Antifreeze in pipes?

Old 11-17-06, 08:37 AM
Thread Starter
Join Date: Nov 2006
Posts: 1
Upvotes: 0
Received 0 Upvotes on 0 Posts
Antifreeze in pipes?

I had a brand new boiler installed this year. I constantly lose power in the winter months and have had the pipes freeze and cause a lot of damge in my house. My friend, an HVAC guy, said he would put antifreeze in the pipes for me. I asked the guy who installed the boiler, he said no, it's not good for the system and would decrease the life of the boiler. What do you think?
Old 11-17-06, 02:02 PM
NJT's Avatar
NJT is offline
Join Date: Oct 2006
Location: USA
Posts: 19,710
Upvotes: 0
Received 8 Upvotes on 6 Posts
Originally Posted by debiderin
.. asked the guy who installed the boiler, he said no, it's not good for the system and would decrease the life of the boiler. What do you think?
It would probably be more detrimental to the boiler to have it fire up with no water in it ... Did your installer put a LWCO (low water cut off) on the system ? I don't know too much about glycol in boilers, so can't really help with that. I do know that it is done, and would think that there must be a "proper" product out there for the purpose.
Old 11-17-06, 02:29 PM
GregH's Avatar
Super Moderator
Join Date: Jan 2001
Location: Manitoba
Posts: 9,500
Received 68 Upvotes on 62 Posts
My experience with glycol is a good one.
I maintained a pair of larger commercial electric boilers and was required to inspect the inside of the boiler every year for scaling and sediment.
After ten years the insides were as clean as when new with virtually zero sediment.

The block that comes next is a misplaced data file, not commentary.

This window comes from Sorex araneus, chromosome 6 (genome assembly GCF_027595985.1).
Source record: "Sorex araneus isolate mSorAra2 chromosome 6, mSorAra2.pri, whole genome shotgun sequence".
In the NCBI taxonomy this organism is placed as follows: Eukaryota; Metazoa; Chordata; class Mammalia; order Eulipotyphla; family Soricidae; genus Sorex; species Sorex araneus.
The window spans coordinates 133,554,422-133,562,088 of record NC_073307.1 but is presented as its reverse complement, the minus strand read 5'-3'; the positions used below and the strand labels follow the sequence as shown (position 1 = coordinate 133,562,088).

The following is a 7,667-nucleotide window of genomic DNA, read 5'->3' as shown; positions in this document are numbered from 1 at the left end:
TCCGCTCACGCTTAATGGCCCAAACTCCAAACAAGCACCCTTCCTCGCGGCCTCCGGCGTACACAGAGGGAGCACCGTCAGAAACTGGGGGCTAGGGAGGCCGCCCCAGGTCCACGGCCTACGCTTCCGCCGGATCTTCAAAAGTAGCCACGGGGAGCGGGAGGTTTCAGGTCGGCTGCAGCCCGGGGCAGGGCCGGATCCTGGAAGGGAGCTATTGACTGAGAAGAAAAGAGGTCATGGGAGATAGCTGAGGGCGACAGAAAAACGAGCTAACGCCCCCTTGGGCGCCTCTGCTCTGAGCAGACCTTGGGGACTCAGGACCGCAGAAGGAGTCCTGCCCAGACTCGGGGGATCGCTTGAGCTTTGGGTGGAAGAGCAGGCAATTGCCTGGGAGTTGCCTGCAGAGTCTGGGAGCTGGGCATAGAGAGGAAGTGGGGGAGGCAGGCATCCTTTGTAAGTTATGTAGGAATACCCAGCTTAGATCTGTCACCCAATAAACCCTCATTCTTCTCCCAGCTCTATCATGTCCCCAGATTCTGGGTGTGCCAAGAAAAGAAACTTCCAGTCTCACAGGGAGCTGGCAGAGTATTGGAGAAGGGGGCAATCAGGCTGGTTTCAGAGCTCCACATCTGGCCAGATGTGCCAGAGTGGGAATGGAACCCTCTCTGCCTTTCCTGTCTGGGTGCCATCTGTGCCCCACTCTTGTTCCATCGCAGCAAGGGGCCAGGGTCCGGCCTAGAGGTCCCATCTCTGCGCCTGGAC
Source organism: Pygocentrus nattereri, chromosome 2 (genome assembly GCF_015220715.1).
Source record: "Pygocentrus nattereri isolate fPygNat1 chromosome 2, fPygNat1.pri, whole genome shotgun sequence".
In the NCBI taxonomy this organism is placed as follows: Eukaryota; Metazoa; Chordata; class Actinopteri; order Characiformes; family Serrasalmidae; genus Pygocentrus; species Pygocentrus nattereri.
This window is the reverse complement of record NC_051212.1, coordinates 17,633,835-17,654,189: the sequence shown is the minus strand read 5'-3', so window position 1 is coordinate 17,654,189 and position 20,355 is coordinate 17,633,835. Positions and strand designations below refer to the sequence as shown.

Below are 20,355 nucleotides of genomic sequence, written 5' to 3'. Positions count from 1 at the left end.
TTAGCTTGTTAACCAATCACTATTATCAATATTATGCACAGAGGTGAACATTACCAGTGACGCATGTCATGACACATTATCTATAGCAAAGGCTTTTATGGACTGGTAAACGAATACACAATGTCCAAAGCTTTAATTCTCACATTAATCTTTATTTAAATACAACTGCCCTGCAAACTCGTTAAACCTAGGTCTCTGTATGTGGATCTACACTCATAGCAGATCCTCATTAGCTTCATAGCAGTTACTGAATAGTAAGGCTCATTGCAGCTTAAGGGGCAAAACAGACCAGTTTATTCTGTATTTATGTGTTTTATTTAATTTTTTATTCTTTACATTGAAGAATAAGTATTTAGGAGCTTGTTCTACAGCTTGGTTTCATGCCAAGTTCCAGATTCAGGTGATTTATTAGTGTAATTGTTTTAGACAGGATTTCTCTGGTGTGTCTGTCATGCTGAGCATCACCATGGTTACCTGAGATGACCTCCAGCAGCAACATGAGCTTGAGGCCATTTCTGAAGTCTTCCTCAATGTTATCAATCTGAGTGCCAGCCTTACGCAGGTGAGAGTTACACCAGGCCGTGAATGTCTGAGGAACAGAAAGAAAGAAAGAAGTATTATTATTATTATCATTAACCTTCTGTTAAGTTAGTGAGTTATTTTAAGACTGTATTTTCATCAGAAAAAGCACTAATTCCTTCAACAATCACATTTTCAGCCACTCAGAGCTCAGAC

Commercially glycol use is becoming quite common.
It is used where hot water heating is used to warm up outdoor air that is below freezing temps.
Glycol saves many a coil from freeze-up when something goes wrong.
This sounds exactly like what you would acomplish if you converted.
I also belive that the heat transfer qualities of glycol are a bit better that straight water but you would have to check on that.

You need to be sure it is inhibited propylene glycol that gets put in as the other kind available is food grade and not good for boilers.

Just to be sure though you should email the boiler mfr, describe your situation and ask if it is ok.
Old 11-17-06, 06:43 PM
Grady's Avatar
Forum Topic Moderator
Join Date: Jan 2005
Location: Delaware, The First State
Posts: 12,682
Received 41 Upvotes on 39 Posts

It sounds like, short of an auto start generator, glycol is your best bet. My personal experience with glycol is 180 from Greg's. I would not use that stuff on a bet. Your money is far better spent on a generator. Glycol in the system is not going to keep the domestic pipes from freezing. Only heat will go that.

Thread Tools
Search this Thread
Ask a Question
Question Title:
Your question will be posted in: